Keratoconus – What you should Know

Keratoconus is a non-inflammatory eye condition. It occurs when the normally domed-shape window of the eye (the cornea) progressively thins and begins to bulge outwards into a cone-shape. Changing shape impairs the eye’s ability to focus which can lead to poor vision and sensitivity to light and glare.

While the condition typically affects both eyes, it’s possible to affect one eye more than the other.

Signs and symptoms of keratoconus

Are you wondering how to know if you have keratoconus? Unfortunately, in the early stages of the condition, many people are unaware they have it due to the lack of obvious symptoms. However, as the condition progresses, symptoms will become more noticeable. You may notice:

  • blurry, cloudy, or distorted vision
  • constantly needing to change eyeglass prescriptions
  • sudden worsening of vision
  • increased sensitivity to bright light and glare which can lead to issues with night-time driving.

How common is keratoconus?

You may be wondering: is keratoconus rare or is keratoconus hereditary? The condition affects approximately one in 2000 individuals, often developing around puberty or early adolescence. Males, African Americans, and Latinos are at greater risk of developing this condition. While it affects both men and women, those with a family history of keratoconus are more likely to develop it too.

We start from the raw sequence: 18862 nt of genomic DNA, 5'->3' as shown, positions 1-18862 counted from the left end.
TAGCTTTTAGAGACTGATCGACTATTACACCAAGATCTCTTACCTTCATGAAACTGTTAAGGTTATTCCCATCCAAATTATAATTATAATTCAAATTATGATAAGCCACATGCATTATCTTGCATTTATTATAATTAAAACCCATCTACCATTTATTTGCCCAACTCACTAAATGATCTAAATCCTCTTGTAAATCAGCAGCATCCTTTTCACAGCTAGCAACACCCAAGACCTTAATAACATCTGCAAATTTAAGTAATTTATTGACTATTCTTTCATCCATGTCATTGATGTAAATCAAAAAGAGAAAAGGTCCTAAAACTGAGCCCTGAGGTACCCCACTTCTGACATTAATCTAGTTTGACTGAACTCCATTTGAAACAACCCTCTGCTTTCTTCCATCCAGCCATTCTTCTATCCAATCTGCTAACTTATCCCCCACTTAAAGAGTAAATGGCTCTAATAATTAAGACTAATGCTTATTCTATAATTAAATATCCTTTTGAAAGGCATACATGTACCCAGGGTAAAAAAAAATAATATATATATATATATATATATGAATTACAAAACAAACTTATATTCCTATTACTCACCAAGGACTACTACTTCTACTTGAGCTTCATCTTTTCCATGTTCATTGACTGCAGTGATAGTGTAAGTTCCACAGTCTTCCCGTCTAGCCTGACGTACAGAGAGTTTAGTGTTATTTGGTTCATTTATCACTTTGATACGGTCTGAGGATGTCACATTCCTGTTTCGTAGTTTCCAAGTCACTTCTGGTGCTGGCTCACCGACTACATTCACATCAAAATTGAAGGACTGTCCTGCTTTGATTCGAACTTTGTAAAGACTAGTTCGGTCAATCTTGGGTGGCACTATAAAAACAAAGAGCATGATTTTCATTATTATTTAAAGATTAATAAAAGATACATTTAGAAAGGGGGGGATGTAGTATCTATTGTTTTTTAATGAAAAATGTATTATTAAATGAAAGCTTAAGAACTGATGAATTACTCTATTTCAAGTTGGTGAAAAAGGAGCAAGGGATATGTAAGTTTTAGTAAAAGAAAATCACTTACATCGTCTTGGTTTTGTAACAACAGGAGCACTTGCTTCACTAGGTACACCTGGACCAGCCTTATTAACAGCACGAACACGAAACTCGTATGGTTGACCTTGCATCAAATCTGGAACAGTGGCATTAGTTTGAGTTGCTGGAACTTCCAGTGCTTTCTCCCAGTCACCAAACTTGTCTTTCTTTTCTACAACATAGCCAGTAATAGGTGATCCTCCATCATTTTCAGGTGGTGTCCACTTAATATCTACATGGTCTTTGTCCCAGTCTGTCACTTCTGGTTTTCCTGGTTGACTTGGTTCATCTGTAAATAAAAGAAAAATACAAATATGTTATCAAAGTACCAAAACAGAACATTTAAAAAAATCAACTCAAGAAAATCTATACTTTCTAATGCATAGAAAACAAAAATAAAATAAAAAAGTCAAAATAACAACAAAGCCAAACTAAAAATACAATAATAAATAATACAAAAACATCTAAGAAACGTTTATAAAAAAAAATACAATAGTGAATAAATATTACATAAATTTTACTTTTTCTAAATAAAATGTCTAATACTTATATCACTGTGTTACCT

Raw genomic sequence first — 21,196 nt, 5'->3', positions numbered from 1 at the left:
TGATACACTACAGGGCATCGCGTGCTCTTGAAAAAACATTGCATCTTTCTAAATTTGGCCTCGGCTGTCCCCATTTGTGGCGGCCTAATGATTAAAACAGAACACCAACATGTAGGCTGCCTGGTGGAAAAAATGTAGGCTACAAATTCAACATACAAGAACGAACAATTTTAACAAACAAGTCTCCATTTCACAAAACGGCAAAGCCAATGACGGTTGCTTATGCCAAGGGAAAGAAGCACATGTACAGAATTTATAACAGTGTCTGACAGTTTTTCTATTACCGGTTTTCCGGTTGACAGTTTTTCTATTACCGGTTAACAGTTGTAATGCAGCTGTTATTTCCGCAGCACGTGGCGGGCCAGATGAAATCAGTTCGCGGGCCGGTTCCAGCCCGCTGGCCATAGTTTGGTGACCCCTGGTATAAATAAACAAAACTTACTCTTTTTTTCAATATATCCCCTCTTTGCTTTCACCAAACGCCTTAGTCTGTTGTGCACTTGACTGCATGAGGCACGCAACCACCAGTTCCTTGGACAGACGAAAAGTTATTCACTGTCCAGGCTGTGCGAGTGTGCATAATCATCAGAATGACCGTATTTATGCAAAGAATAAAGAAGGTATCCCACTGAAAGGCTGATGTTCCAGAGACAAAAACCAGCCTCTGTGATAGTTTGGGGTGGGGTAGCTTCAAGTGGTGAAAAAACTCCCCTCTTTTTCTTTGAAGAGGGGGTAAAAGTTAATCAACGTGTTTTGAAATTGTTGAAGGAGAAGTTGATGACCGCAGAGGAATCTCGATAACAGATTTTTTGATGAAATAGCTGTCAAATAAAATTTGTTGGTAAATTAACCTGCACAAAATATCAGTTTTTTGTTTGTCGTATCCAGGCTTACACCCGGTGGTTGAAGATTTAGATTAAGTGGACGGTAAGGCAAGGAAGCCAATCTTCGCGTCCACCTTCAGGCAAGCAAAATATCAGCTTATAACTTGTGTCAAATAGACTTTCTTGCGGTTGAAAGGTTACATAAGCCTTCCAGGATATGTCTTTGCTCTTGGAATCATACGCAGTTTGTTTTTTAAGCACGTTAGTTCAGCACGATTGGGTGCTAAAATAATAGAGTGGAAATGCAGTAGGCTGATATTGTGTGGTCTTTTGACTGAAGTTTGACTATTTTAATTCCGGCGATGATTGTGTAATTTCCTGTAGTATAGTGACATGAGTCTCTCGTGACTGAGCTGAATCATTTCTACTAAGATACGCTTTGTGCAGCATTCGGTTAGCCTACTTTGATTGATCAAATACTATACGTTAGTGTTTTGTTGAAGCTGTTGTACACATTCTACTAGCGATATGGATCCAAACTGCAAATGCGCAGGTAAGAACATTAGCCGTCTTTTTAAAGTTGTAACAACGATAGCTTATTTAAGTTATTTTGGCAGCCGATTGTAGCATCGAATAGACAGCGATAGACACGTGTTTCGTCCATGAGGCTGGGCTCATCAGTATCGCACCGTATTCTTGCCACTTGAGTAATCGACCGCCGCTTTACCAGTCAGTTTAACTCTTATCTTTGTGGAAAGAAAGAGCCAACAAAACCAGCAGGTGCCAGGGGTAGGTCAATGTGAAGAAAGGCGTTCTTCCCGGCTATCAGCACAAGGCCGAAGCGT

Stages of Keratoconus

Keratoconus develops in 3 stages:

  1. During this stage, you’ll struggle to see far-away objects and may have to squint to see clearly. You may also experience symptoms of astigmatism, including eye strain, headaches, and blurry vision.
  2. In stage 2, you’ll experience increasingly poor vision, including ‘halos’ around lights, trouble seeing at night, eye irritation, and scarring of the cornea.
  3. In the final stage, your symptoms will become more severe and the bulging of your cornea may be more noticeable.

How can we help you?

While keratoconus does not cause blindness, if left unchecked, further changes in the cornea’s shape can impair the eye’s ability to focus and function properly. Our expert optometrists are here to help. We’re proud to have advanced specialist equipment to diagnose and treat your eyes. These include:

  • slit-lamp exam
  • corneal topography
  • keratometry
  • pachymetry
  • specular microscopy
  • eye refraction.

To monitor your condition and prevent it from progressing, we’re happy to recommend a range of safe and effective treatment methods. These include:

  • scleral Lenses; special contact lenses covering one section of the cornea to sharpen vision
  • rigid gas permeable (RGP) lenses; designed to allow your eyes to ‘breathe’ better while enhancing vision.
  • keratoconus soft lenses; specially for keratoconus, these lenses are thicker than regular soft lenses to retain their shape.
  • piggyback lenses; with this treatment, you’ll wear soft contact lenses on the eye and an RGP lens on top to improve vision.
  • SynergEyes; these contacts feature a high oxygen permeable (SiHy) soft lens skirt in addition to an ultra-high oxygen central gas permeable lens.

Get in touch

To book your next eye appointment and determine which keratoconus treatment is best for you, please do not hesitate to give us a call at 972-661-2020 or Book an Appointment online.